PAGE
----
5) Provide low voltage shut-off protection for the battery in the event it is left unattended with a load connected, thereby preventing damage to the battery through over discharge. This circuit shuts EVERYTHING down when the battery voltage falls to 10.8 volts.
6) Provide standard Anderson "Power-pole" type connectors for interoperability with emergency crews from CERT, ARES and RACES. These connectors, located on the left-hand front of the unit are in the standard configuration for quick match-up with other people's equipment in a field situation.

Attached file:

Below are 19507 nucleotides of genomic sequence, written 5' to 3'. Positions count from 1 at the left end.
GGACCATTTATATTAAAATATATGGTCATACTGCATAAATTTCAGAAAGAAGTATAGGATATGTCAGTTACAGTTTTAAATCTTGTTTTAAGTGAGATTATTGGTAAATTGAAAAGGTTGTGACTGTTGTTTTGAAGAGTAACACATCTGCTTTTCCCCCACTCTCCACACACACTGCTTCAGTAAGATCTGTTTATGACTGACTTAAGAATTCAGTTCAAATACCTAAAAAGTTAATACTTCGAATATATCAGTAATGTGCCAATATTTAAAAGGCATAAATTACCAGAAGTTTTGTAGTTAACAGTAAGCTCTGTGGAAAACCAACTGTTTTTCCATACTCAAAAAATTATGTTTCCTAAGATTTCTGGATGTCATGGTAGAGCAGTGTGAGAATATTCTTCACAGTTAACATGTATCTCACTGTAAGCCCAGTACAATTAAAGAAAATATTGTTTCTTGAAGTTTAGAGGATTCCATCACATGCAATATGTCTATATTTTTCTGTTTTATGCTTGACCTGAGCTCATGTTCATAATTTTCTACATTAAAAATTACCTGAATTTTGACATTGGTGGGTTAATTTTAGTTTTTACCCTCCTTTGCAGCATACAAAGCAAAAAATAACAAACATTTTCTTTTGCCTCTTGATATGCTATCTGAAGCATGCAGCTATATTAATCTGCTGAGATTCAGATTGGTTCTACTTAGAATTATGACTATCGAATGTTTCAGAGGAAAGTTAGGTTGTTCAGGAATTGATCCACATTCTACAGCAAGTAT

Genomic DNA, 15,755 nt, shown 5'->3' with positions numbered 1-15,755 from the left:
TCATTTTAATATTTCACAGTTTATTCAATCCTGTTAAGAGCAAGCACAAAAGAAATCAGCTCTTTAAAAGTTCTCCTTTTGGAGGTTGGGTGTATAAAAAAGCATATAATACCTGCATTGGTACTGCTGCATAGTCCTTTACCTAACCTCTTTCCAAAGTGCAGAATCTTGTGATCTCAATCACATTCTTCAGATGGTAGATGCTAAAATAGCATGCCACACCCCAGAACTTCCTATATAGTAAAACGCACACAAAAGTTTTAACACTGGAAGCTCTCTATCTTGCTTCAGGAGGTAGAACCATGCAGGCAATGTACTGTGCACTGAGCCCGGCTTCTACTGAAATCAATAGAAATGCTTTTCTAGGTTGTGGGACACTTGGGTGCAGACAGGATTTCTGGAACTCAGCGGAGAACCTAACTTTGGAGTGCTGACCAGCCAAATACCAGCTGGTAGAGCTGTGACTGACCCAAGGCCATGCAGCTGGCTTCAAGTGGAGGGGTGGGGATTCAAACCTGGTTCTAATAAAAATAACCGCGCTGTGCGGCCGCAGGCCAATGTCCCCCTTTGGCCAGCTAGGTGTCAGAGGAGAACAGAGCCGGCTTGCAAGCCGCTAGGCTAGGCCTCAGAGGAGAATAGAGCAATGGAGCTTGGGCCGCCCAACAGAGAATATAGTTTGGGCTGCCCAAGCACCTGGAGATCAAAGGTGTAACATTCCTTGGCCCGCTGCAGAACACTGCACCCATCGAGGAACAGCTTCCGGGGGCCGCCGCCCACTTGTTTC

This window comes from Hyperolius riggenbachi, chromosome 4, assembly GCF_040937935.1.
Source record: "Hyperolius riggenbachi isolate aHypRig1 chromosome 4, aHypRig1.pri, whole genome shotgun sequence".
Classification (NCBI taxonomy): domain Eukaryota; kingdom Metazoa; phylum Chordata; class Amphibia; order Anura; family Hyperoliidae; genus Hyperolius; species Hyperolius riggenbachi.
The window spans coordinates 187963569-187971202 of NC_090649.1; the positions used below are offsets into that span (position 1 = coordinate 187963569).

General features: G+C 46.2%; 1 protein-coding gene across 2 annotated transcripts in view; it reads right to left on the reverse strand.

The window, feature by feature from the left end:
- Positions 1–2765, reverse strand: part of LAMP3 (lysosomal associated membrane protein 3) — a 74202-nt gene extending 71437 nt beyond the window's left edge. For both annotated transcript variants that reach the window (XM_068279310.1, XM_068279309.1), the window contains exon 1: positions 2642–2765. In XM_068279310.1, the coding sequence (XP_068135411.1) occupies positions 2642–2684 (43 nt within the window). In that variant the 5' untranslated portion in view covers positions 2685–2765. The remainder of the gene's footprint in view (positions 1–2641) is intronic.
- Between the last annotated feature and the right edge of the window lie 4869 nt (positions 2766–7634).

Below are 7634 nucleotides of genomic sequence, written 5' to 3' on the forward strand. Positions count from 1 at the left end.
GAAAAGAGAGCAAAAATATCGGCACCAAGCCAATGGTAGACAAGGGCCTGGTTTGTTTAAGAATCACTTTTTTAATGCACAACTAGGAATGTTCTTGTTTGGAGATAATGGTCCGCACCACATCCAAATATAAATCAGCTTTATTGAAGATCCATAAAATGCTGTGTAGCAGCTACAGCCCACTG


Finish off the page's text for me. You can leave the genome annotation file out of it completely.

7) Provide standard 12 volt automotive "cigar" lighter receptacles for convenient use with commonly available 12 volt accessories as well as a pair of 5-way binding posts for use with alligator clips or even stripped wires.
8) Be rechargeable with a standard automotive battery charger, car electrical system, solar panels, wind power, etc.
9) Provide 120 volts AC for running small appliances, small power tools, soldering irons or powering "wall-warts" for laptop computers, etc.

This system achieves all these requirements and provides convenient operation.